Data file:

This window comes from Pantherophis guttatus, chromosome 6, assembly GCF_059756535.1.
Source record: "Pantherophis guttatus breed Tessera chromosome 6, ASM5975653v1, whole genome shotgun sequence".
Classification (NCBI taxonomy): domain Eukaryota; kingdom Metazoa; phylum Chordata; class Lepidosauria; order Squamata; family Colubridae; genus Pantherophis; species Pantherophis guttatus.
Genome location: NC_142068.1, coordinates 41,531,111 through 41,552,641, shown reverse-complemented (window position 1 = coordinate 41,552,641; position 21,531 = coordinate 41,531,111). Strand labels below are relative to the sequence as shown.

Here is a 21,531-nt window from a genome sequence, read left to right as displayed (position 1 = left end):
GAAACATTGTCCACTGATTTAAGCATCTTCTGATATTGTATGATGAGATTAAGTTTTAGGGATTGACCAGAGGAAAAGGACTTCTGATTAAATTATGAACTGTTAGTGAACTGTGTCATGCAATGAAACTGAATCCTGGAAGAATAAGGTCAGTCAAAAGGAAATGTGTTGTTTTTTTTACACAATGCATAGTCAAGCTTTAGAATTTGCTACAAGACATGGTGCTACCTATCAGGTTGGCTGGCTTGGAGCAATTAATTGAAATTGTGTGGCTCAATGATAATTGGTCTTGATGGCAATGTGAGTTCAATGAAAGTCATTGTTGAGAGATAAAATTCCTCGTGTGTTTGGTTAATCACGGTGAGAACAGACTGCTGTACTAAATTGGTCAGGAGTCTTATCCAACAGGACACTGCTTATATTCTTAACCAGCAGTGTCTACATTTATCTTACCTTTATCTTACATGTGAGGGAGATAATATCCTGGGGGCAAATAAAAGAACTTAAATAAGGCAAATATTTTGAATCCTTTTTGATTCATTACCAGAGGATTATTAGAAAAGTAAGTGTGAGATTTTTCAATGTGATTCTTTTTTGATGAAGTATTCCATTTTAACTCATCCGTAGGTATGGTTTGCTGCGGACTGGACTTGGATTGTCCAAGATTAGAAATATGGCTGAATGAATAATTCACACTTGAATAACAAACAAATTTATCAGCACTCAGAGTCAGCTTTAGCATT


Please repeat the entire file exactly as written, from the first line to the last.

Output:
This window comes from Pantherophis guttatus, chromosome 6, assembly GCF_059756535.1.
Source record: "Pantherophis guttatus breed Tessera chromosome 6, ASM5975653v1, whole genome shotgun sequence".
Classification (NCBI taxonomy): domain Eukaryota; kingdom Metazoa; phylum Chordata; class Lepidosauria; order Squamata; family Colubridae; genus Pantherophis; species Pantherophis guttatus.
Genome location: NC_142068.1, coordinates 41,531,111 through 41,552,641, shown reverse-complemented (window position 1 = coordinate 41,552,641; position 21,531 = coordinate 41,531,111). Strand labels below are relative to the sequence as shown.

Here is a 21,531-nt window from a genome sequence, read left to right as displayed (position 1 = left end):
GAAACATTGTCCACTGATTTAAGCATCTTCTGATATTGTATGATGAGATTAAGTTTTAGGGATTGACCAGAGGAAAAGGACTTCTGATTAAATTATGAACTGTTAGTGAACTGTGTCATGCAATGAAACTGAATCCTGGAAGAATAAGGTCAGTCAAAAGGAAATGTGTTGTTTTTTTTACACAATGCATAGTCAAGCTTTAGAATTTGCTACAAGACATGGTGCTACCTATCAGGTTGGCTGGCTTGGAGCAATTAATTGAAATTGTGTGGCTCAATGATAATTGGTCTTGATGGCAATGTGAGTTCAATGAAAGTCATTGTTGAGAGATAAAATTCCTCGTGTGTTTGGTTAATCACGGTGAGAACAGACTGCTGTACTAAATTGGTCAGGAGTCTTATCCAACAGGACACTGCTTATATTCTTAACCAGCAGTGTCTACATTTATCTTACCTTTATCTTACATGTGAGGGAGATAATATCCTGGGGGCAAATAAAAGAACTTAAATAAGGCAAATATTTTGAATCCTTTTTGATTCATTACCAGAGGATTATTAGAAAAGTAAGTGTGAGATTTTTCAATGTGATTCTTTTTTGATGAAGTATTCCATTTTAACTCATCCGTAGGTATGGTTTGCTGCGGACTGGACTTGGATTGTCCAAGATTAGAAATATGGCTGAATGAATAATTCACACTTGAATAACAAACAAATTTATCAGCACTCAGAGTCAGCTTTAGCATT